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My final re-blog of older poems associated with World War 1…

So, you are off up north, Candia, for a couple of days?  Brassica looked

curious.  We were sipping cold drinks in Costamuchamoulah’s courtyard,

as it was such pleasant weather.

Yes, Carrie wanted me to go and see her relations in Glasgow, but it is

always hectic when you are only there for a few days.

So, what will you do?

Scout around Edinburgh, probably.  There is plenty to research. Last time I

went into Napier University, as I discovered that it was the original hospital of

Craiglockhart, where Wilfred Owen and Sassoon were rehabilitated. In the film

of Pat Barker’s novel, ‘Regeneration’, they made Overtoun House near

Dumbarton the setting instead. That interested me as I was born in that

house- in the Angel Ward- naturally.  It was a maternity hospital in the


121124 Overtoun House, Dunbartonshire.jpg

I suppose it was giving life, whereas Craiglockhart was dealing with those

whose lives had been taken from them in many ways.

Wow!  Brassica was genuinely interested.  We had  been to see the film

together. Yes, it was spine-tingling to have access to the archives.  When I

signed in, the name previous to mine on the signature list was Pat Barker’s

herself! I expect she was researching Captain Rivers’ work with the

shell-shocked and traumatised.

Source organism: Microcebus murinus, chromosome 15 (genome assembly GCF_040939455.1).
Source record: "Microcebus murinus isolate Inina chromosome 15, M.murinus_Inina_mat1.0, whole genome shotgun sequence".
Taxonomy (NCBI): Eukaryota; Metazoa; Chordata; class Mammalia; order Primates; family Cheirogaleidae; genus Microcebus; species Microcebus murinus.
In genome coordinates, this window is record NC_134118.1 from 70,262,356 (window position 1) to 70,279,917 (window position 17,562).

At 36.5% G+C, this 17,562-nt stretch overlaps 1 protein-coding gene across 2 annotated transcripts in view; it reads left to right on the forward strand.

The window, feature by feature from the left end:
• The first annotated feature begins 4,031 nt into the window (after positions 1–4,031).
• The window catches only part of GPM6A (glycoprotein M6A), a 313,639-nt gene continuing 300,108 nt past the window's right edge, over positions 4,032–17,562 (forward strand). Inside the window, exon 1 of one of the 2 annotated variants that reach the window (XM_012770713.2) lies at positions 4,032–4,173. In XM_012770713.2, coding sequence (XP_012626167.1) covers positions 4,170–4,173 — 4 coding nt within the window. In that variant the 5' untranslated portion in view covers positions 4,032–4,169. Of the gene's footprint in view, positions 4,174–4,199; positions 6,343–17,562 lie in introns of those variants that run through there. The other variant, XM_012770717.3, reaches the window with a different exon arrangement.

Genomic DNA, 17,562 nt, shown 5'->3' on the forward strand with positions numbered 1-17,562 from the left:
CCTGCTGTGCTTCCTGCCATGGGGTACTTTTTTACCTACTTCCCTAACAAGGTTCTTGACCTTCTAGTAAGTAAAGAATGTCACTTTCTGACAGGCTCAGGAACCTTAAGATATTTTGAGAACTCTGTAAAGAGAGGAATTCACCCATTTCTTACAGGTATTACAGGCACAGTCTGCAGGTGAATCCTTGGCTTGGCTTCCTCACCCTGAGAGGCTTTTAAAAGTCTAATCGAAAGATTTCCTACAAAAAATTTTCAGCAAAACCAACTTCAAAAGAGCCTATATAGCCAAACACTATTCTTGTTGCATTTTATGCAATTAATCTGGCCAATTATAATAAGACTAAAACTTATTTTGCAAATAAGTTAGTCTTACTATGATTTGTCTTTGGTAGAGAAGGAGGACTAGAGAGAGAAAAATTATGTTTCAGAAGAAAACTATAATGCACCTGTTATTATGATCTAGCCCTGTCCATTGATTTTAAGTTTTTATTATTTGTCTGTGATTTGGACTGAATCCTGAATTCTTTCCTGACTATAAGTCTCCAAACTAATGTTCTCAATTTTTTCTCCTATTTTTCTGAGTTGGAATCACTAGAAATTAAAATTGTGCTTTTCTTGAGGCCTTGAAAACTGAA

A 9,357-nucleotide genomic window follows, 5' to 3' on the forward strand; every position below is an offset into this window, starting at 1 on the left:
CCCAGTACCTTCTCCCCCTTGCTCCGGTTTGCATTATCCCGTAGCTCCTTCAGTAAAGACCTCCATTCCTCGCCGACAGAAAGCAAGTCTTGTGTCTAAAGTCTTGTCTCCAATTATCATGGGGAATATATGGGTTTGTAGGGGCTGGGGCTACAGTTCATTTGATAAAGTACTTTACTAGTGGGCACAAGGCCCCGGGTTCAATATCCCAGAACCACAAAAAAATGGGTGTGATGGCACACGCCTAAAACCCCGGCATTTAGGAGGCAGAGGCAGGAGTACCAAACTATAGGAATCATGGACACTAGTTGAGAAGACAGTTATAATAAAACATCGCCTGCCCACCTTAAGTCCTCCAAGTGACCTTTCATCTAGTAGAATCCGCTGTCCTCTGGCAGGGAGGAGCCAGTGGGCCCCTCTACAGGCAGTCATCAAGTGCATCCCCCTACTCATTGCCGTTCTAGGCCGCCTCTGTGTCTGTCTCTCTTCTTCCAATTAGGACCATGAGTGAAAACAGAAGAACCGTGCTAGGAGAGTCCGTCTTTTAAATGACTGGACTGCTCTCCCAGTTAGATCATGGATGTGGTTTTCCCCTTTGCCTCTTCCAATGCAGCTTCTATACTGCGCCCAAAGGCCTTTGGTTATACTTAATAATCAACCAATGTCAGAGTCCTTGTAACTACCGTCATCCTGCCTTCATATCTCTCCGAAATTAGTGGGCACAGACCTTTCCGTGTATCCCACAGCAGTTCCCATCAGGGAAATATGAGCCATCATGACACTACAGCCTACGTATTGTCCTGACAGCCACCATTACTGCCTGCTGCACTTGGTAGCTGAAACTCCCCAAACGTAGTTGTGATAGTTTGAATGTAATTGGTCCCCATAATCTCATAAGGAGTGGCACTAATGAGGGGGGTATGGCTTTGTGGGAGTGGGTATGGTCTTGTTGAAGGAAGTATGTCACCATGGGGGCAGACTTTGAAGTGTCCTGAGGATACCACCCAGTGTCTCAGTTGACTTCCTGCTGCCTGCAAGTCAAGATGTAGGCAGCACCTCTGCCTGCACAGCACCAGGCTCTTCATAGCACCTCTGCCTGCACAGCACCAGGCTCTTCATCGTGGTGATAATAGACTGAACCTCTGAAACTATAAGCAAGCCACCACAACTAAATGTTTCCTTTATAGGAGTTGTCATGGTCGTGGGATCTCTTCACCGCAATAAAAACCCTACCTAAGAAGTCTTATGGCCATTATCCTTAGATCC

First edition cover

So, this visit had an impact on you, Candia?

Yes, I will send you a poem that I wrote about it and you can share it with my

readers.  It will keep everyone interested till I return and let everyone know

what happened to Augustus Snodbury!

Siegfried Sassoon by George Charles Beresford (1915).jpg

Note from Brassica: here is Candia’s poem:


Gales bombard barred windows.  Down the line,

Ypres to Frise, they ask why I am warm,

wrapped in best British buff while they chitter

with Christ in no-man’s land. Blunt bayonets

are rusted by His tears, which trickle down,

augmenting quagmires. Celestial spires

could be seen from Salisbury Crags today:

Holyrood nimbused in a golden haar.

Over Colinton meteor showers

blaze like shells, or comets auguring death.

Soldiers have to learn to live with their dreams,

as do poets, who paeon ploughshares.

Now pale spirits make their way to my bed

past padded cells of wretches who inhale

corpse stenches, retching with no catharsis

in this decayed hydro, with trench fever.

I can’t subdue hydras any more.

Like Antaeus, I am strong just as long

as I keep my feet solidly entrenched.

It is time to return to my platoon

before my name is mud; my verse bare bones,

putrefying in Graves’ pre-planned rut,

with stammerers, neurotics with trench foot,

gangrened privates, nervous tics, the mute.

Now it is time to go over the top:

not a moment too soon, Siegfried Sassoon.

Wilfred Owen plate from Poems (1920).jpg